The Peacock Room in Blue and White

Freer, gallery 12

The Peacock Room in Blue and White fills the room’s shelving with blue-and-white Chinese porcelains, inspired by room’s appearance in 1876 when it was the dining room of Frederick Leyland, a shipping magnate in London.

With the sinuous patterns and brilliant blue and white colors of Leyland’s Kangxi ware in mind, Whistler, a proponent of aesthetic harmony, painted over the room in a flurry of blue and gold. The intricate blue, green, and gold patterns invoke the plumage of the peacock, creating a tonal counterpoint to the bolder patterns and colors of the porcelains.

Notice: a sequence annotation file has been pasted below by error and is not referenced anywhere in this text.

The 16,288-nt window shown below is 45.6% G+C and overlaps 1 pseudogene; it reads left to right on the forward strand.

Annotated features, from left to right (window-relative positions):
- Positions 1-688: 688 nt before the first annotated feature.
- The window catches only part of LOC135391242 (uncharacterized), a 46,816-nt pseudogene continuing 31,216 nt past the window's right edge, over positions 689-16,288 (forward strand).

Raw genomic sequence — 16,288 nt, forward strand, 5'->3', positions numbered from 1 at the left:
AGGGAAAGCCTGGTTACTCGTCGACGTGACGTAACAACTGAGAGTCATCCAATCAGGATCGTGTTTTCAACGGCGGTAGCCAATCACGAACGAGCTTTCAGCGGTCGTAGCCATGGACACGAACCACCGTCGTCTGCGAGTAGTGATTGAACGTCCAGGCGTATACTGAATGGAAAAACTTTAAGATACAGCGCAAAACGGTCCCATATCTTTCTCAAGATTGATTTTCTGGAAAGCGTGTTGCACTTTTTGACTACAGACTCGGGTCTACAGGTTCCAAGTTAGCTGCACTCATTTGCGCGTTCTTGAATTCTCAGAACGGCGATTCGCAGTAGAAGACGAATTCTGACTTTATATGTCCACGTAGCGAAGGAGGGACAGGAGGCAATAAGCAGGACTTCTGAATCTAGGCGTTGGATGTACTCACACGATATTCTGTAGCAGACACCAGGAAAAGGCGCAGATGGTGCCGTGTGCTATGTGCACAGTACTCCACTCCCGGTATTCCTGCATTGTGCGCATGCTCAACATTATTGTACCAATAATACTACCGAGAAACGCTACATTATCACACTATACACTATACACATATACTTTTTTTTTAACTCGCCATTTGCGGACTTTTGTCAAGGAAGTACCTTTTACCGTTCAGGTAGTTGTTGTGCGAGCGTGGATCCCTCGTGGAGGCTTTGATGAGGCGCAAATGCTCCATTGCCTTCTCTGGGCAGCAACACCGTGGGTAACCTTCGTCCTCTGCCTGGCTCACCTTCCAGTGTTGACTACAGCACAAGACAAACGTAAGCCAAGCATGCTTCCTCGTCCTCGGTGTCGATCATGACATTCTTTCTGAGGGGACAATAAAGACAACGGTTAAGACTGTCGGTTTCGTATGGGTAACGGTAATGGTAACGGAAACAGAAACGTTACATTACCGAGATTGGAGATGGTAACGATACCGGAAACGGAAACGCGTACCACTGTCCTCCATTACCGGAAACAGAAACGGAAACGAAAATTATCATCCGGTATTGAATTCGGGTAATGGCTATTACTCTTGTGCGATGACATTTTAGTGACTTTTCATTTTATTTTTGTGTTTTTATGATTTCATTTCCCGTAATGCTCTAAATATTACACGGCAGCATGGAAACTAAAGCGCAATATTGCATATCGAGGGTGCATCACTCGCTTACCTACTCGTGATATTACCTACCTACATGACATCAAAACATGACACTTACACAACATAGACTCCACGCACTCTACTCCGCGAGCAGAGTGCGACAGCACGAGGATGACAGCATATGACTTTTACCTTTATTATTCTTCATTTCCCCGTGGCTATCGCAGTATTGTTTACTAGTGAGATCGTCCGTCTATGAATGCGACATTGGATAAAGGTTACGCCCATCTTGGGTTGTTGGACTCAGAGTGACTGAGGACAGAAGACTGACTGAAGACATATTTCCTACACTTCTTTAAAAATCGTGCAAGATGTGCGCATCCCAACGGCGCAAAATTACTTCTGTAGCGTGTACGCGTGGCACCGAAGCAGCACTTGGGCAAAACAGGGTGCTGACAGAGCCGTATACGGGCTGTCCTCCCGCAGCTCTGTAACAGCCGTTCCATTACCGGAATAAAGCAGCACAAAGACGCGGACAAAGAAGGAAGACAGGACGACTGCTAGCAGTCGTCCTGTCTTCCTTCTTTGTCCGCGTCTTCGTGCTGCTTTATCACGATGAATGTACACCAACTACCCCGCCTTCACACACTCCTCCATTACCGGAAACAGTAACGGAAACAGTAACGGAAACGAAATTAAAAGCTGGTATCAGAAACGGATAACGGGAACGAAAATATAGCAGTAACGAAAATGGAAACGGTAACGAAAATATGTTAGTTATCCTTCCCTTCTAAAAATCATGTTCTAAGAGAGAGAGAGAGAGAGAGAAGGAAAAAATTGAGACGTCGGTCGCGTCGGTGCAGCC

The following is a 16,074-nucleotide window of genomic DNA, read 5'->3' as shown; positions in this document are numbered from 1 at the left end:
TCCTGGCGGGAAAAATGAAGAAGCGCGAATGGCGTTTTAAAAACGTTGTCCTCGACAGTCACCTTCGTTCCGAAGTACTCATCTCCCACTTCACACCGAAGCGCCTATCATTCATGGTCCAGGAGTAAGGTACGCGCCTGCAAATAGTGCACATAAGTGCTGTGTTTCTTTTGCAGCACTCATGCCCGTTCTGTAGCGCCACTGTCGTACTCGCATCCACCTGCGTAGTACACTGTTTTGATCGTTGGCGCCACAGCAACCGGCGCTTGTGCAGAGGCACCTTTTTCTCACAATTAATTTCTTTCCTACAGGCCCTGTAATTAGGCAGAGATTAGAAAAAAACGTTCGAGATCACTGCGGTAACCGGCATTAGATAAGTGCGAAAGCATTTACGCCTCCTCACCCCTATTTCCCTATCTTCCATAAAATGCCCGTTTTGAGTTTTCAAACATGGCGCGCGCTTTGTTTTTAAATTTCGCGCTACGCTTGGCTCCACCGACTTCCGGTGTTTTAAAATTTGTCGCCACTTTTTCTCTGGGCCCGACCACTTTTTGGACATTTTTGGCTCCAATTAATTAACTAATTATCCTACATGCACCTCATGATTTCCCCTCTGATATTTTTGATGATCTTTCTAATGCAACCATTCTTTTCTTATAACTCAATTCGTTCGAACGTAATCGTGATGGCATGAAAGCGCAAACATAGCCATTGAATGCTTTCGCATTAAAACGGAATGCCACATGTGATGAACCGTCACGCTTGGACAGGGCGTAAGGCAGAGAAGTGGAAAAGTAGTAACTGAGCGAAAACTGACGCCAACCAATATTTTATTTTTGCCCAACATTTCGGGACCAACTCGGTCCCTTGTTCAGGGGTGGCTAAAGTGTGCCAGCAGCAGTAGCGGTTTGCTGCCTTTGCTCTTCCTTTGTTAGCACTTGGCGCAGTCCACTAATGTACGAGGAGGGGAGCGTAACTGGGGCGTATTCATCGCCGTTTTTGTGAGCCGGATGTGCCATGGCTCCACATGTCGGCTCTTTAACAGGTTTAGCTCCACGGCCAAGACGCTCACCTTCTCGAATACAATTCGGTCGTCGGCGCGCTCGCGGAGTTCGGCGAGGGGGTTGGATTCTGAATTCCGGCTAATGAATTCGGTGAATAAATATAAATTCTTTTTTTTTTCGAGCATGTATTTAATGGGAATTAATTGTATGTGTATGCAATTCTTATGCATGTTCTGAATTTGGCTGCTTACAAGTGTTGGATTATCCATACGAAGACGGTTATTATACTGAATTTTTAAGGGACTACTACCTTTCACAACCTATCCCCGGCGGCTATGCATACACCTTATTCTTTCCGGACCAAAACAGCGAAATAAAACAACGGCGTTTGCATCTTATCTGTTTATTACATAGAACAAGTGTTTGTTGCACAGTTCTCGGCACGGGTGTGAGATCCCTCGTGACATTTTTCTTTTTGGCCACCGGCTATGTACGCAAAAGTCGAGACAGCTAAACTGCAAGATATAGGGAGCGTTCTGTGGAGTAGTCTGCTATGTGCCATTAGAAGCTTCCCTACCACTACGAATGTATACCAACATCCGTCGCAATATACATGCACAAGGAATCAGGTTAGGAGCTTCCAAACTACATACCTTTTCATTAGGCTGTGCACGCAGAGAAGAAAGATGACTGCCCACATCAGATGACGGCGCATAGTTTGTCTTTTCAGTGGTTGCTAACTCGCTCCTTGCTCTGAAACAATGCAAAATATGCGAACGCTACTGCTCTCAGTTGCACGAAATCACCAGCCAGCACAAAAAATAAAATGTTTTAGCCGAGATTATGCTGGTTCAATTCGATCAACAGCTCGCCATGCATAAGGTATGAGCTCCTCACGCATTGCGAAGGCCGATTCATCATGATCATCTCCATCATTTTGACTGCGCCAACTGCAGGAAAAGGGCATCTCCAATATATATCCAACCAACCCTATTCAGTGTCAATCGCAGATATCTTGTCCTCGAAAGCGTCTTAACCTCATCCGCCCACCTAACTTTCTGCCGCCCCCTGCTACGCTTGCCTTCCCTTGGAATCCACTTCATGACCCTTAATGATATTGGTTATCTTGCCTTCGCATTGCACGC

Blue-and-white porcelain from the Freer Collection adorn the shelves of the east and north walls of the room, and newly commissioned blue-and-white ceramics in the Kangxi style line the west and south walls. These porcelains are not reproductions of historical blue-and-white ware. Instead, they reflect the continuity of a 1,500-year-old porcelain-making tradition in Jingdezhen, China. Porcelain production during the Kangxi period greatly expanded China’s export trade with Europe, sparking the East-West exchange that endures to this day. The resulting installation allows visitors to experience the room in much the same way Whistler originally envisioned it.